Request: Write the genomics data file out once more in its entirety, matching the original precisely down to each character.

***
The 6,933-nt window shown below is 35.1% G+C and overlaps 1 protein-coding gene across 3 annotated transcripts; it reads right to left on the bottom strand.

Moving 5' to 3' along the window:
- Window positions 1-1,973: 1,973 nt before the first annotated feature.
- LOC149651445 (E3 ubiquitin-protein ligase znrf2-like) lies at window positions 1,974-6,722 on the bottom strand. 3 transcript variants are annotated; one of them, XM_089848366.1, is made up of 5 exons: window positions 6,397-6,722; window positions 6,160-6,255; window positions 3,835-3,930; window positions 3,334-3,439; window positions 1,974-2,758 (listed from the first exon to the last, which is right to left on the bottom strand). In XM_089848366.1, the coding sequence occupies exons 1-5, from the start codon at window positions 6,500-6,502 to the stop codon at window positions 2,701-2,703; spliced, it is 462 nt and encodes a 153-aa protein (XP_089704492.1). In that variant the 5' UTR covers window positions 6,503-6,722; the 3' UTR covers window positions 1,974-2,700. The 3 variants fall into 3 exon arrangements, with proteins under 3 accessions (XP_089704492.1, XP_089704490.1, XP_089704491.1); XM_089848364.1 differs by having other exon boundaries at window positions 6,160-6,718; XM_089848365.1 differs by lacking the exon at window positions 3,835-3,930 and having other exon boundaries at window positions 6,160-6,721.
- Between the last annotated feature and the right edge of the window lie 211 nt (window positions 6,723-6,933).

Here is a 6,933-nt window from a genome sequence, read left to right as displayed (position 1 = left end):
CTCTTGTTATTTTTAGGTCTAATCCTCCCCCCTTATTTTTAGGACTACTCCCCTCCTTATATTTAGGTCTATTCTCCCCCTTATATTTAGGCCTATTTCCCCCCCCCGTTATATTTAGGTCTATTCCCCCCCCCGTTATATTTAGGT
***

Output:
The 6,933-nt window shown below is 35.1% G+C and overlaps 1 protein-coding gene across 3 annotated transcripts; it reads right to left on the bottom strand.

Moving 5' to 3' along the window:
- Window positions 1-1,973: 1,973 nt before the first annotated feature.
- LOC149651445 (E3 ubiquitin-protein ligase znrf2-like) lies at window positions 1,974-6,722 on the bottom strand. 3 transcript variants are annotated; one of them, XM_089848366.1, is made up of 5 exons: window positions 6,397-6,722; window positions 6,160-6,255; window positions 3,835-3,930; window positions 3,334-3,439; window positions 1,974-2,758 (listed from the first exon to the last, which is right to left on the bottom strand). In XM_089848366.1, the coding sequence occupies exons 1-5, from the start codon at window positions 6,500-6,502 to the stop codon at window positions 2,701-2,703; spliced, it is 462 nt and encodes a 153-aa protein (XP_089704492.1). In that variant the 5' UTR covers window positions 6,503-6,722; the 3' UTR covers window positions 1,974-2,700. The 3 variants fall into 3 exon arrangements, with proteins under 3 accessions (XP_089704492.1, XP_089704490.1, XP_089704491.1); XM_089848364.1 differs by having other exon boundaries at window positions 6,160-6,718; XM_089848365.1 differs by lacking the exon at window positions 3,835-3,930 and having other exon boundaries at window positions 6,160-6,721.
- Between the last annotated feature and the right edge of the window lie 211 nt (window positions 6,723-6,933).

Here is a 6,933-nt window from a genome sequence, read left to right as displayed (position 1 = left end):
CTCTTGTTATTTTTAGGTCTAATCCTCCCCCCTTATTTTTAGGACTACTCCCCTCCTTATATTTAGGTCTATTCTCCCCCTTATATTTAGGCCTATTTCCCCCCCCCGTTATATTTAGGTCTATTCCCCCCCCCGTTATATTTAGGT